One of my classmates from the Hickory High School class of 2004 was recently on Facebook spreading a survey to make plans for a 10-year reunion. The fact that he (and those who “like” his statuses) are already so eager to prepare for a high school reunion strikes me as fascinating, especially considering that Hickory isn’t the type of city to have entertainment venues so happening and in-demand that they need to be booked a year in advance.
Personally, I don’t look back at high school as a particularly glorious era (the Carolina Panthers’ lone Super Bowl season notwithstanding). I’m probably not that different from most grad students in that regard. If you asked a grad student why he or she doesn’t glorify high school, they might make a remark about not being in the popular crowd or something to that effect. Indeed high school can be a time of significant social cleavages between different groups, and as sociologists like Julie Bettie have documented, these cleavages can have effects whose consequences are more profound and lasting than mere popularity contests. But for me, a lack of enthusiasm toward high school – both at the time I was actually in it and in anticipation of a reunion – isn’t just about familiar battle lines between jocks and preppies and nerds and outcasts. It’s more of an uncomfortable question of whether one sees high school as a regrettably necessary stepping stone or as a the site of some of one’s greatest achievements in life.
In the social world of graduate school, it’s easy to forget that about 55% of Americans have no educational degree beyond a high school diploma. For them, high school was the culmination of their journey through institutionalized education. Its conclusion – at least in theory – emphatically thrust them into the “real world” that college and graduate school are so often cast as efforts to avoid. If one moves from high school to a rather nondescript, low-paying job in the service sector or in one of the furniture or textile plants that dot Western North Carolina (and even these are moving overseas), high school may well be seen as a last gasp of youth, with the kids you’ve grown up with since kindergarten, before it’s time to get serious about earning a living.
While he still lives in Hickory, the guy scrambling to organize the reunion doesn’t work in a furniture plant; he’s actually – from what I can tell from Facebook – sort of a self-employed photographer/videographer (perhaps he sees the reunion as a tantalizing gig). Nevertheless, I feel that the “high school as glory days” sentiment I just described might be stronger in Hickory than in many other places. I remember during my days at my first job, as a bagger at Harris Teeter, that one day the employees were, for some reason, asked to put stickers on a map of the US to indicate where they were born. I was one of the last employees to place a sticker on the map, and after putting mine on Charleston, South Carolina, I noticed the mountain of stickers that had been plopped onto Hickory and the immediately surrounding areas. I knew very definitively that that sort of life – going to high school in Hickory, staying in Hickory, working at a grocery store in Hickory for so long that, as was the case for one employee I remember, you’re working there in 2003 with a name tag that says “Proudly serving you since 1976” – wasn’t the sort of life I wanted. I wanted to get out, to do things beyond high school, to not still be hanging around the town where I went to high school looking recapture the glory of those old days. In many ways my attitude hasn’t changed; I don’t want to move back to Hickory and the idea of a high school reunion doesn’t strike me as particularly appealing. Yet there’s a part of me that is profoundly uncomfortable with the highly classed nature of my feelings. With everything I’ve learned about structural constraints on educational attainment, is it really ethical for me to have the feelings I have toward those who would celebrate high school – an awkward combination of they-aren’t-my-grad-school-kind-of-people antipathy and patronizing pity? It really speaks to the larger question, I suppose, of bourgeoisie guilt. I always try to stop and appreciate how lucky I’ve been to have the experiences and opportunities I’ve had in college and now in grad school. The flip side of that appreciation is the uncomfortable knowledge that not everyone has these opportunities, and I’ve always struggled with the question of what I can and should do…and think…and feel…in light of that.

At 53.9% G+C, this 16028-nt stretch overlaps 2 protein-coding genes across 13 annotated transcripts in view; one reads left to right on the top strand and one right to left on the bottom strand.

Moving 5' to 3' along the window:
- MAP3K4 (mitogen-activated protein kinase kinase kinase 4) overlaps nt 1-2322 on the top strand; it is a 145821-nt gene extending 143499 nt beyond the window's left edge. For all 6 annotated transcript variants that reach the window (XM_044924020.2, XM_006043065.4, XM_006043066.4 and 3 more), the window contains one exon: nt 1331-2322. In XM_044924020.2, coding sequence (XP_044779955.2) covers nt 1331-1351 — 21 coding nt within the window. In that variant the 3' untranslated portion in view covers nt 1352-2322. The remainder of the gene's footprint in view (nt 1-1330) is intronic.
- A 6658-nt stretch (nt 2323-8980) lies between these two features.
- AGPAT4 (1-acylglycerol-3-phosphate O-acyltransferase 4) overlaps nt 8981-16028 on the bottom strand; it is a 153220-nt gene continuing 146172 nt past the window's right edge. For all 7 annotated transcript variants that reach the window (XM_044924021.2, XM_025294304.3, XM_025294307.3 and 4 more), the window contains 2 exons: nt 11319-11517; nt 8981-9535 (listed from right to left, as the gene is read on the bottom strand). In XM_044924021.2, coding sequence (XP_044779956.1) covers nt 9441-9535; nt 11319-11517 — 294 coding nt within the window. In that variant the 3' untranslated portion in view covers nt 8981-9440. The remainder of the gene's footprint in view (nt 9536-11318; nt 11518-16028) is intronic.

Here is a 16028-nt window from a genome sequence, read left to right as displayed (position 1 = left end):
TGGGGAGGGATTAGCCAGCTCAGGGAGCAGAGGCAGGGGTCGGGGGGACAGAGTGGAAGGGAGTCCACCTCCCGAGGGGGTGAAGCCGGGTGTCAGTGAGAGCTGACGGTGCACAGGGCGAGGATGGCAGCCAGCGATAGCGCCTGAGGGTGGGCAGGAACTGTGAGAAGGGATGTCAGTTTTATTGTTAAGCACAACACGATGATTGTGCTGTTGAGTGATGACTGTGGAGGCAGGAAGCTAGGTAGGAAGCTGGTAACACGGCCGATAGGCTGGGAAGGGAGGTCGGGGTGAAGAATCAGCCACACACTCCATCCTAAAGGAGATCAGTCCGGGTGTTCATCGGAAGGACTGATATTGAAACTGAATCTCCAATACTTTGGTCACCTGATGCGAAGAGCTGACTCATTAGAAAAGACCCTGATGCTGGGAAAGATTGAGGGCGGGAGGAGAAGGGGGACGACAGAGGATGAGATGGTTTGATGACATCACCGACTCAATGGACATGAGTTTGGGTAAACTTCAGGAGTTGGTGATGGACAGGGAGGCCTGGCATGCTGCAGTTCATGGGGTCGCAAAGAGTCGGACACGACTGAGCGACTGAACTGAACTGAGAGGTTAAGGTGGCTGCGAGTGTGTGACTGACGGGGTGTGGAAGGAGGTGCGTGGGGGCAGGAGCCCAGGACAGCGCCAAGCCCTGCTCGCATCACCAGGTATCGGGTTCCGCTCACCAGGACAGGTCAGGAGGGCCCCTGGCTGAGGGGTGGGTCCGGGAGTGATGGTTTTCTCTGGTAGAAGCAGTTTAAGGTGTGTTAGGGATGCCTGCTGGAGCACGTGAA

Let me close with a much lighter commentary on high school reunions.